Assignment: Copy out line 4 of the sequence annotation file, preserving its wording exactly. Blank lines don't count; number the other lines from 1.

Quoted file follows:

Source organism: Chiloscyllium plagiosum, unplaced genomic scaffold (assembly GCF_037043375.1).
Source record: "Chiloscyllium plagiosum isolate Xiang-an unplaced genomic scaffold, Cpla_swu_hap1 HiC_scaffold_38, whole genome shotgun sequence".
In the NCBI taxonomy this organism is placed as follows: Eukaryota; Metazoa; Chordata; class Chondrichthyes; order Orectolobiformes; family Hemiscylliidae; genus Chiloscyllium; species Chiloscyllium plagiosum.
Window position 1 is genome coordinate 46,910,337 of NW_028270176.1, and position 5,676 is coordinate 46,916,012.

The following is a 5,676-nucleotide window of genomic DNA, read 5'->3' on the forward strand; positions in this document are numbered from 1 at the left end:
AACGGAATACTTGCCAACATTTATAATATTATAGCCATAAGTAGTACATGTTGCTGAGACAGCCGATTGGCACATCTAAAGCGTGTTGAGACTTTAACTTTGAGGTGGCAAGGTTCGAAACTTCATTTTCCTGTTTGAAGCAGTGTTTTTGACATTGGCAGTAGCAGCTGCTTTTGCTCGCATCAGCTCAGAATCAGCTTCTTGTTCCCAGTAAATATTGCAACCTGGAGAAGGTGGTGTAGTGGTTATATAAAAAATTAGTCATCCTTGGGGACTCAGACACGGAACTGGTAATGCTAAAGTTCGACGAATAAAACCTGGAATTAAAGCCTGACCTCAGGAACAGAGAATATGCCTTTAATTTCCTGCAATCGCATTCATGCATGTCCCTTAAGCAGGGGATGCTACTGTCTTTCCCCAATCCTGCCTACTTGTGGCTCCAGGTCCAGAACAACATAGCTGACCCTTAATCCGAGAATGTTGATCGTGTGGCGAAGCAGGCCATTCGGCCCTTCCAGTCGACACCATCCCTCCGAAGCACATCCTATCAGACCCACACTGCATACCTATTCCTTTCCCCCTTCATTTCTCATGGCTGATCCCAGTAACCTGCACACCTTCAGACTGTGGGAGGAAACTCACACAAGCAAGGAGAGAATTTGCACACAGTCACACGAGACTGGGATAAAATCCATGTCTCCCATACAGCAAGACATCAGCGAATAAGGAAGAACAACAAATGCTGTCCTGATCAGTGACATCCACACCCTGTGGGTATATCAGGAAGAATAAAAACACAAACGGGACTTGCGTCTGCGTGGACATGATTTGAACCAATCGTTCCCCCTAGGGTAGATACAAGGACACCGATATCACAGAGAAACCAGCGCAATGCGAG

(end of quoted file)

Window position 1 is genome coordinate 46,910,337 of NW_028270176.1, and position 5,676 is coordinate 46,916,012.